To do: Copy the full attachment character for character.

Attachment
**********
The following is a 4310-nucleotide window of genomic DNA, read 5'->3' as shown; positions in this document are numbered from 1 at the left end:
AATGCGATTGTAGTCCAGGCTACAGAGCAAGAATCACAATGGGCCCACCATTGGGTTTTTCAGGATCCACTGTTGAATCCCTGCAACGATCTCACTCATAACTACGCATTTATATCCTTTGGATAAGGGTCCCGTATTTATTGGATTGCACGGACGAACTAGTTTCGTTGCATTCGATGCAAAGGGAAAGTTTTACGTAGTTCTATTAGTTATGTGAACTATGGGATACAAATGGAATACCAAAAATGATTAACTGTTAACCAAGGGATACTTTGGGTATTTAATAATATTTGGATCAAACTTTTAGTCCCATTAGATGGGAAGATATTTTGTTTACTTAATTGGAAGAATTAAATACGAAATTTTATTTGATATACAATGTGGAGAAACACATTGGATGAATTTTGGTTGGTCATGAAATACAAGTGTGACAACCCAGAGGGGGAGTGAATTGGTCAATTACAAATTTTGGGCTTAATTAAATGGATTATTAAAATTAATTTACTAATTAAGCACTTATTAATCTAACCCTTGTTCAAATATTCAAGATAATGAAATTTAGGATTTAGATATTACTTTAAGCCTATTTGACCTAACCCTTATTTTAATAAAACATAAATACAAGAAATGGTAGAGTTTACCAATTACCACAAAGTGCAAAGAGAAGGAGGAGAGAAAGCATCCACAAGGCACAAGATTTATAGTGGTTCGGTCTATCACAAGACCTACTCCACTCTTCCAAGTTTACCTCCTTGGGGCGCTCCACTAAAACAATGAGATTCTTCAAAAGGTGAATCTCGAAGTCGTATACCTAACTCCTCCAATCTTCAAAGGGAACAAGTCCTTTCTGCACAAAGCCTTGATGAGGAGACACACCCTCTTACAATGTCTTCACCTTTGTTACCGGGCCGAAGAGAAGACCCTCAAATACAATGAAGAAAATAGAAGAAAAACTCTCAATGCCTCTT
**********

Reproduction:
The following is a 4310-nucleotide window of genomic DNA, read 5'->3' as shown; positions in this document are numbered from 1 at the left end:
AATGCGATTGTAGTCCAGGCTACAGAGCAAGAATCACAATGGGCCCACCATTGGGTTTTTCAGGATCCACTGTTGAATCCCTGCAACGATCTCACTCATAACTACGCATTTATATCCTTTGGATAAGGGTCCCGTATTTATTGGATTGCACGGACGAACTAGTTTCGTTGCATTCGATGCAAAGGGAAAGTTTTACGTAGTTCTATTAGTTATGTGAACTATGGGATACAAATGGAATACCAAAAATGATTAACTGTTAACCAAGGGATACTTTGGGTATTTAATAATATTTGGATCAAACTTTTAGTCCCATTAGATGGGAAGATATTTTGTTTACTTAATTGGAAGAATTAAATACGAAATTTTATTTGATATACAATGTGGAGAAACACATTGGATGAATTTTGGTTGGTCATGAAATACAAGTGTGACAACCCAGAGGGGGAGTGAATTGGTCAATTACAAATTTTGGGCTTAATTAAATGGATTATTAAAATTAATTTACTAATTAAGCACTTATTAATCTAACCCTTGTTCAAATATTCAAGATAATGAAATTTAGGATTTAGATATTACTTTAAGCCTATTTGACCTAACCCTTATTTTAATAAAACATAAATACAAGAAATGGTAGAGTTTACCAATTACCACAAAGTGCAAAGAGAAGGAGGAGAGAAAGCATCCACAAGGCACAAGATTTATAGTGGTTCGGTCTATCACAAGACCTACTCCACTCTTCCAAGTTTACCTCCTTGGGGCGCTCCACTAAAACAATGAGATTCTTCAAAAGGTGAATCTCGAAGTCGTATACCTAACTCCTCCAATCTTCAAAGGGAACAAGTCCTTTCTGCACAAAGCCTTGATGAGGAGACACACCCTCTTACAATGTCTTCACCTTTGTTACCGGGCCGAAGAGAAGACCCTCAAATACAATGAAGAAAATAGAAGAAAAACTCTCAATGCCTCTT